Having an unhealthy gut microbiome might be at the root of all sorts of health issues, some experts say. Your gut microbiome is a family of bacteria and microorganisms that live in your gut. There are roughly a trillion, so you can see how they’re quite the powerful force. Fermented aka pickled food can boost the healthy microorganisms via their probiotic count (something you must take after taking antibiotics), and so they’re often touted by nutritionists and health experts as a great food to add to your diet.
Right now, with many of us limiting how often we visit the grocery store, hoping to minimize incidents of exposure to COVID-19, we’re looking for types of food that can last a long time. We have our canned, frozen, packaged, air-sealed, and, of course, pickled! Now, when we think of pickles, we typically think of cucumbers in brine. But cucumbers aren’t the only food that are preserved that way. It’s worth it to start exploring the other pickled foods at the store, as well as pickling your own foods as a way of extending their shelf life.
Thanks to their vibrant, salty, and sometimes sweet flavor profiles, pickled foods can sometimes take a bland food to a mouth-watering creation. In some cases, a pickled food is the only thing you need to add to something to bring it to a state of Umami. Here are unexpected uses for pickled foods.
Kefir with fruit
When we think fermented foods, we often just think of things like sticks of vegetables inside jars of brine. But Kefir, a type of yogurt, is fermented and filled with great gut bacteria. It tastes good with many of the same things you’d put over regular yogurt or Greek yogurt, like jam, honey, fruit, or granola.
Kefir in crepes
Kefir can also make for an interesting sweet and savory crepe. Rather than filling yours with whipped crème, add Kefir inside with some jam or fruit compote. That will make it a protein and calcium-heavy food that’s still decadent.
Sauerkraut on sausage
This one isn’t so surprising, but many just think of getting it at a classic German restaurant. But sauerkraut will taste good on most sausage you have at home, including chicken or turkey sausage, or even veggie sausage. It’s even good with a simple hot dog.
Pickled carrots in spring rolls
Make your own spring rolls at home. It’s so easy. You can even order the soy paper wraps online since they’re a dry food. Just put grilled, firm tofu inside, cilantro, cucumber, and pickled carrots. Dip it in soy sauce, sweet and sour sauce, fish sauce, or peanut sauce.
Pickled beets with a poached egg
Pickled beets and poached eggs go surprisingly well together. Poached eggs are so mild in flavor that the pickled beets add a delicious brightness to the dish. Consider thinly-sliced pickled beets on toast with poached eggs for a hearty breakfast.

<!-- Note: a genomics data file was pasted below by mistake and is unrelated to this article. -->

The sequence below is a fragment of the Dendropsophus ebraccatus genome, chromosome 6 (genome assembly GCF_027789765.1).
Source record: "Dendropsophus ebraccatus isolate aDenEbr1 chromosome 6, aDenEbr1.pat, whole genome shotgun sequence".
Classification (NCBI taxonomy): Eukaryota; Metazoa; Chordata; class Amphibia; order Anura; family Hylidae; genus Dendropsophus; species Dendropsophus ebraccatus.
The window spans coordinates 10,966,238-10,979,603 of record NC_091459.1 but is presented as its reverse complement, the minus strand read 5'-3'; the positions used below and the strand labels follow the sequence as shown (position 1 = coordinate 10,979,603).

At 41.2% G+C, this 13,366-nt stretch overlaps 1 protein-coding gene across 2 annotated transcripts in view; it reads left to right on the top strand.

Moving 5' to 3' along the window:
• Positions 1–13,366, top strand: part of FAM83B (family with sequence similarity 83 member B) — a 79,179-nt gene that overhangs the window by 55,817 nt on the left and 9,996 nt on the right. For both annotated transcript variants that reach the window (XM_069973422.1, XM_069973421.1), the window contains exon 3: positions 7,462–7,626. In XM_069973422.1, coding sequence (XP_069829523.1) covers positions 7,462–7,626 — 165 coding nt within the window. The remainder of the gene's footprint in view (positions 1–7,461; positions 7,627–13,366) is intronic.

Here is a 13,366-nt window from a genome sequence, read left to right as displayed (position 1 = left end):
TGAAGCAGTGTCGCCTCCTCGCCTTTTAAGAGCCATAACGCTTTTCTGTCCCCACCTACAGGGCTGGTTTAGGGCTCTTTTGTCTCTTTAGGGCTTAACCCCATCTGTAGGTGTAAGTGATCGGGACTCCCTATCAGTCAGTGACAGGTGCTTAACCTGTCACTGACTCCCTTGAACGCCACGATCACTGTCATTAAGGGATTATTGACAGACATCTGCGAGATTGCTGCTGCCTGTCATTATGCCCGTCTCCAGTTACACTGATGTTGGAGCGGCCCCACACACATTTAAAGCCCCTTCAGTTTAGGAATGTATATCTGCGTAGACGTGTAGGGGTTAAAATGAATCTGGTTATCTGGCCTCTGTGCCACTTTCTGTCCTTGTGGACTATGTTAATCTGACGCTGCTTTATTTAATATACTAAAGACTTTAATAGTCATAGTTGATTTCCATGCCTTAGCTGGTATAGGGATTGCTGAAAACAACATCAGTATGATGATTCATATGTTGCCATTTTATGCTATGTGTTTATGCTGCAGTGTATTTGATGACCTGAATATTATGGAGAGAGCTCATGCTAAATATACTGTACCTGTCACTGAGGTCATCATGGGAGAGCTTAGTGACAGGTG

Pickled beets with thousand island
Pickled beets with really any creamy dressing are a great idea. Make a deconstructed salad with pickled beets, radishes, cucumber spheres, pickled carrots, and cherry tomatoes, and pour thousand island or ranch dressing over it.
Pickled green beans in a bean salad
If you’re making a bean salad with, say, white beans, kidney beans, peas, and green beans, use pickled green beans. They’ll add a nice burst of flavor to the otherwise mild dish. You can throw some pickled onions in there, too, and toss the entire thing in some balsamic vinegar, olive oil, salt, and pepper.
Pickled carrots on a pulled pork sandwich
If you’re putting your slow cooker to use a lot now – which can be a nice way to make tons of leftovers at once and go easy on the cooking for a while – consider making some pulled pork or pulled chicken. Put this on a bun with pickled carrots, shredded cabbage, and a little thousand island dressing for some tangy, juicy goodness.
Pickled radishes in a burrito
Pickled radishes on almost any type of Mexican food are always a good idea. Street tacos. Burritos. Nachos. Tortas. Enchiladas. They just add a really nice cool crunch to these recipes that are typically warm, cheesy, and gooey.
Pickled onions on a turkey burger
Forget the raw versus grilled onion debate: bust out the pickled onions. These taste especially good on turkey burgers. Their sweet and spicy tang adds just the right kick to white meat patties. You can pair them with regular pickle slices, lettuce, tomatoes, and the works.
Kimchi stir fry
Make stir fry however you please. White or brown rice. Tofu. Grilled meat. Tons of veggies. Rice noodles. Glass noodles. Get your favorite sauces on there like fish sauce or oyster sauce. And then top the entire thing off with Kimchi. It’s just that little special something that brings the whole thing together.
Diced pickles in egg salad
Remember that if you have dill pickles, then you have relish – you just need to be ready to chop them up into tiny pieces. Add diced pickles to an egg salad to really add some zest to the somewhat bland dish. Or, you can make it simple, and just put sliced pickles on toast with sliced hardboiled eggs.
Butter pickles in a grilled cheese
You know about adding avocado to a grilled cheese sandwich. And tomatoes. And maybe hot sauce. But have you ever added butter pickles? They add this wonderful saltiness and crunch. Plus, the pickles might help you digest all that dairy, which can be hard on the tummy.
Pickled jalapenos in mac ‘n cheese
Take your mac ‘n cheese to the next level and add pickled jalapenos. If you really want to go all the way, you can also add bacon or some pulled pork for truly loaded mac ‘n cheese. Mac ‘n cheese is another dish that can be hard to digest so the pickled jalapenos may help move things along.
Pickled peppers and pimento cheese
Pickled peppers – the sweet kind – taste great with pimento cheese. Or with melted queso. Just get out some toast, and smother it with your soft, warm cheese of choice, and top it with these sweet and spicy peppers. You can also add them to a cheese and pasta bake for more flavor.